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Gimme That Ole Time Religion

‘Mr Harris said that wealth creation was “absolutely” a Christian activity. “I think perpetuating wealth is a good thing,” he said. “If you can build wealth, and you can build an environment where you can perpetuate it and constantly give, I think it is the most honourable thing you can do.”

‘Mr Harris said his vision was to extend God’s kingdom by generating billions of dollars. Business Alpha, a Christian business network with which Mr Harris is associated, says on its website: “Peter’s Vision of Billions of Dollars for Millions of Souls is awakening business people everywhere to the fact that their businesses can be a channel for God’s blessing to others.” Mr Harris said businesses “should generate to (sic) a lot of money and take on a social dimension”.’

– John Garnaut, Sydney Morning Herald, 4 October 2004, on Peter Harris, founder and chairman of the Family First Party.

‘”God is stirring the hearts of key people across the nation,” [Peter Harris] told the [Assemblies of God] magazine Now! “He is equipping elite forces who are positioning themselves to influence entire communities and cities for Christ.’

‘Treasurer Peter Costello, for example, told 22,000 people at a Hillsong Conference in July: “We need to return to faith and the values which have made our country strong.”‘

– Daryl Passmore, Sunday Mail, 12 September 2004.

‘”Spot Satan’s strongholds in the areas you are living in (brothels, gambling places, bottle shops, mosque, temples-Freemason/Buddhist/ Hindu etc, witchcraft ” He urged followers to circle the place on a map. “If you are ready to pray against it, do so. If not, bring it to your church and ask your intercessors, through the pastor, to pull these strongholds down,” the [“Rise up Australia” call-to-prayer pamphlet] says.’

Ian McPhedran, Herald-Sun, 4 October 2004, on Danny Nalliah, Family First Senate candidate in Victoria.

‘Influential American evangelist Pat Robertson said yesterday that Evangelical Christians feel so deeply about Jerusalem that if President George W. Bush were to “touch” the city, Evangelicals would abandon their traditional Republican leanings and form a third party.’

Daphne Berman, Haaretz, 5 October 2004.

Like a lightning flash from God Almighty himself, out of the firmament came the Family First Party, electrifying the Australian political landscape in the October 9 election.

Family First has sprung fully blown out of the simmering enclaves of the pentacostal Assemblies of God. But the light on the hill is the Hillsong Church in outer suburban Sydney, a full service conglomerate on the Southern American model of preaching, beautiful people, pulsating togetherness and commercialisation.

In the antipodes, the eye has been on Hollywood as the commanding cultural import. Move over Hollywood; Southern Evangelism has found root in Australia.

For illumination on the mainspring of modern Evangelism, consider W. J. Cash, The Mind of the South, 1941. Here follows a liberally edited text, ellipses omitted; accuracy of transcription vouchsafed:

What our Southerner required was [not the Anglicanism of the Virginian aristocracy, which regarded emotion as a kind of moral small pox but] a faith as simple and emotional as himself. A faith to draw men together in hordes, to terrify them with Apocalyptic rhetoric, to cast them into the pit, rescue them, and at last bring them shouting into the fold of Grace. A faith, not of liturgy and prayer book, but of primitive frenzy and the blood sacrifice. The God demanded was an anthropomorphic God ­ the Jehovah of the Old Testament.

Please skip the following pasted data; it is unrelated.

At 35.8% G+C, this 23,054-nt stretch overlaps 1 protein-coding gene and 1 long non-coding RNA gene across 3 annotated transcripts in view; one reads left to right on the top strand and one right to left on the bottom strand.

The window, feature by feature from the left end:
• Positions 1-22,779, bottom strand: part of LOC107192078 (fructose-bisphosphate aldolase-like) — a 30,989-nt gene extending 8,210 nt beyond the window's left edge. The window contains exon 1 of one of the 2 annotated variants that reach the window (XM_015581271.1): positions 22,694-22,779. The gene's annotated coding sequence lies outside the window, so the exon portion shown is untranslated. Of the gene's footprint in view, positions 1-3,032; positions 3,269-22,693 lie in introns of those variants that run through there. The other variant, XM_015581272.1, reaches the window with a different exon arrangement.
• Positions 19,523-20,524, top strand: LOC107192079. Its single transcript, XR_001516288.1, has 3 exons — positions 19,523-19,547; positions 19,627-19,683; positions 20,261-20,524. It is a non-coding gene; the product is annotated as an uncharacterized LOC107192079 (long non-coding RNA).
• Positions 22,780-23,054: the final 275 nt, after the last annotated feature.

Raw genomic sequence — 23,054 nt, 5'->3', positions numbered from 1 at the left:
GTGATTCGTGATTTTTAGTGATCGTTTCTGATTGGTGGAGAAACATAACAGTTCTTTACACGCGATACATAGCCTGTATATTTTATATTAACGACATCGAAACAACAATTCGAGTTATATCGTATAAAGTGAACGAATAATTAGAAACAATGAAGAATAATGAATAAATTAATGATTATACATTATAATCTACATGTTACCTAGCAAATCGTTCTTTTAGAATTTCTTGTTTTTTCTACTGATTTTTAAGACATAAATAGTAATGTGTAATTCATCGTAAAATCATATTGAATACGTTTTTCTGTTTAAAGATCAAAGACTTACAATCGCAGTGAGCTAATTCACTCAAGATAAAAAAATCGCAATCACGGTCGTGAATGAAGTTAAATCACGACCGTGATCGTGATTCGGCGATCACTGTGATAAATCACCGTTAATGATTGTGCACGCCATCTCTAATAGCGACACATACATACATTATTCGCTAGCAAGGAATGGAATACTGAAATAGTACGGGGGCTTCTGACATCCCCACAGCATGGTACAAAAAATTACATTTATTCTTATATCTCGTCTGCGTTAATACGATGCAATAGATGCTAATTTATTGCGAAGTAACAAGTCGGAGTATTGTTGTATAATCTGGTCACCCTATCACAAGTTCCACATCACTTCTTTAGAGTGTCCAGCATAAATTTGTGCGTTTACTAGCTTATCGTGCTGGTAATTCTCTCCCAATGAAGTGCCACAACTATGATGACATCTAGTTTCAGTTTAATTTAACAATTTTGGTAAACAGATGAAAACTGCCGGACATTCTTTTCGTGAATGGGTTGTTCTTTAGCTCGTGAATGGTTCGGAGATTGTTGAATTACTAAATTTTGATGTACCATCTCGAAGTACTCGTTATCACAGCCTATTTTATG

A personal God, a God for the individualist, a God whose representatives were not silked priests but preachers risen from the people themselves. But the spirit of these sects was essentially Hebraic ­ their ideal theocratic.

Thus, as the nouveaux came to power, this spirit and this ideal came to power also, and the evangelical ministers armored all too often in ignorance and bitter fanaticism, virtually always in a rigid narrowness of outlook, entered upon that long career of always growing and generally inept sway over public affairs, over the whole mind of the South.

The triumph of the evangelical sects also naturally involved the establishment of the Puritan ideal. Adherence was demanded to a code increasingly Mosaic in its sternness. And this coincidentally with the growth of that curious Southern hedonism which was its antithesis. Hypocrisy? Far from it. One may say more simply and more safely that it was all part and parcel of that naïve capacity for unreality which was characteristic of him.

Outside of two or three exceptions, hardly any Southerner of the master class ever even slightly apprehended that the general shiftlessness and degradation of the masses was a social product. Hardly one ever concerned himself about the systematic raising of the economic and social level of these masses. These same men would take the lead in indignantly rejecting the Yankee idea of universal free schools maintained at the public charge ­ would condemn the run of Southern whites to group in illiteracy and animal ignorance in the calm conviction of acting entirely for the public good.